Approximately four years ago I discovered tenkara fishing and how well it fit into my life as an outdoorsman. It’s really been a blessing as far as I’m concerned, I don’t want to argue with fly fisherman, many of whom seem to be offended every time tenkara is mentioned in the same sentence with fly fishing. The argument is beyond me and I frankly just don’t pay attention anymore. I believe tenkara is tenkara, you either like it or you don’t. Just fish on. Let’s get down to the meat and potatoes, or should we say, fish. I have several friends who are “western fly fisherman.” They are not interested in tenkara, and we are still friends.
Some of my good friends fish for trout during the spawn, I’ve always been jealous of the pictures I see of them with some huge fish. After talking to not only my friends but others with fishing knowledge I became aware of a big debate. To fish or not to fish?
I spoke to a friend who happens to be a fishing guide in the beautiful Eastern Sierra. He enlightened me as best he could. He explained that many fishing guides will take clients to breeding grounds where very large fish go to lay their eggs on the redds. Many say this is very unethical or unsportsmanlike. Some say it’s like shooting fish in a barrel, others have compared it to shooting a trophy Elk in a fenced in football field.
Guides get paid big money to put clients on these fish, while other guides simply won’t guide during this time of year. Some anglers walk in the river and disturb the gravel spawning beds (redds). Some fishermen believe that if you put a spawning fish back in the water as soon as possible, it will continue to do its thing. Others argue that this puts an incredible amount of undue stress on the fish and they will not be able to place their eggs as normal, or worse, due to this stress many of them will not survive. At any rate I’m still undecided. I’ve since moved back to Wisconsin after 30 years in California. I have found here that fisherman from all over come to catch steelhead salmon as they swim up a local river to spawn.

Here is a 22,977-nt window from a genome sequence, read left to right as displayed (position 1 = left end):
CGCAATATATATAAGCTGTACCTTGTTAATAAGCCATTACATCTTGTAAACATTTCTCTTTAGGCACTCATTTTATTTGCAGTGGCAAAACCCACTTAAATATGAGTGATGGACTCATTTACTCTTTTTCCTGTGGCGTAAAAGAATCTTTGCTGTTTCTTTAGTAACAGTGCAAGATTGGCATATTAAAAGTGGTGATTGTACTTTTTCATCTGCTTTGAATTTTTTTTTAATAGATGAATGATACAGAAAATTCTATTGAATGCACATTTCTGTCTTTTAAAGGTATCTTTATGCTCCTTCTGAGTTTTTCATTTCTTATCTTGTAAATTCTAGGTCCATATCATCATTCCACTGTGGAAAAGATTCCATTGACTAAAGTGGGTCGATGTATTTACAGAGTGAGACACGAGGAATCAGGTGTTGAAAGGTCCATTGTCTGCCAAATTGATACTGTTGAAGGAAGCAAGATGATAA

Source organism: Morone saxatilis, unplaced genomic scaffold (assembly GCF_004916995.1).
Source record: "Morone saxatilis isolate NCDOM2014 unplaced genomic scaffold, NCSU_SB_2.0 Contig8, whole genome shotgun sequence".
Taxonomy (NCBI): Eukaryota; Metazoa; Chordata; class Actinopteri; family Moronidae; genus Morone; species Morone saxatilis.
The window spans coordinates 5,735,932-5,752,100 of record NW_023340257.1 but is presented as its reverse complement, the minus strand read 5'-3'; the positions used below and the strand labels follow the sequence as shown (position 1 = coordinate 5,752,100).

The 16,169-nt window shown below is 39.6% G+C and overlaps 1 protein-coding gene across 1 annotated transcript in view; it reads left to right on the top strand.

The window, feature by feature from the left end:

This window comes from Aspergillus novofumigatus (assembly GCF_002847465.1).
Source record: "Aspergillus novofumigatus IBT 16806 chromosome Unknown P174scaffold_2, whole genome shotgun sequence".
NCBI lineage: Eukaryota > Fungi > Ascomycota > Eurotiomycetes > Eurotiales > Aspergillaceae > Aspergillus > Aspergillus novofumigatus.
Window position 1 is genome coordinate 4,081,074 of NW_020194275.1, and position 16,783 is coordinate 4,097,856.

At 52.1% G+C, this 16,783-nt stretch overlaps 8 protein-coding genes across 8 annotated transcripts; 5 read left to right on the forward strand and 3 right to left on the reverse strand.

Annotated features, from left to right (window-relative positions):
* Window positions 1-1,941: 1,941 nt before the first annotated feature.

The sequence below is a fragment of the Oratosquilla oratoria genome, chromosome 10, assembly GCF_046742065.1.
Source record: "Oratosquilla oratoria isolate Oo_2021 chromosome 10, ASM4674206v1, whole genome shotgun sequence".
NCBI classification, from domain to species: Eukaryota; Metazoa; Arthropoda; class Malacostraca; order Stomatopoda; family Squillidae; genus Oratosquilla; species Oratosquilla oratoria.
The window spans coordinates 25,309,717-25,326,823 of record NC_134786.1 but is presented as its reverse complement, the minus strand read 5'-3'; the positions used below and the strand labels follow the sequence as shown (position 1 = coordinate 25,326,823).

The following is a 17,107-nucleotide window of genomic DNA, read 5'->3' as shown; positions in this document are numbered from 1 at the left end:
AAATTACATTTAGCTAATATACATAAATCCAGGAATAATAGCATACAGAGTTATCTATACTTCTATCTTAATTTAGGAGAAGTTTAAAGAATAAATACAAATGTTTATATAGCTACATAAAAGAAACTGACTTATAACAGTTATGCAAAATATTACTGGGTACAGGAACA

Many years ago, I went to Alaska and fished the confluence of the Kenai and Russian rivers. Yes, we were catching spawning fish. I’m currently planning a trip in October, November when the walleyes are running, then again in March, April when the perch are running. Correct me if I’m wrong, but these fish are also moving into spawning areas. I know folks that catch huge bass as they are spawning. So, this isn’t just an issue of trout fishing in California, this is an issue everywhere I’ve ever fished. It seems to me that the entire Alaskan economy revolves around catching spawning fish. I’m not sure if this is an issue that should be regulated by individual states’ fish and game departments or if as an outdoorsman you should just know better?
I love reading about or hearing different views on this topic, and where we as fishermen stand. As for me I will continue to fish as I feel is most ethical for me. I would only hope that you do the same. Be kind to those who feel differently than you and do your best to protect what we have available to us now. Fish on my friends, and may you always have tight lines.
This article is the opinion of the author. However, we’d love to get your thoughts on the topic of angler responsibility in regard to fishing the spawn or over redds in the comments of this post. Or if preferred, related Tenkara Angler social media.
Andy Vinnes is a retired law enforcement officer from California. Now residing in Wisconsin, he’s been tenkara fishing for over five years, but enjoys all types of fishing as time allows.
This article was originally published in the Fall 2018 issue of Tenkara Angler magazine.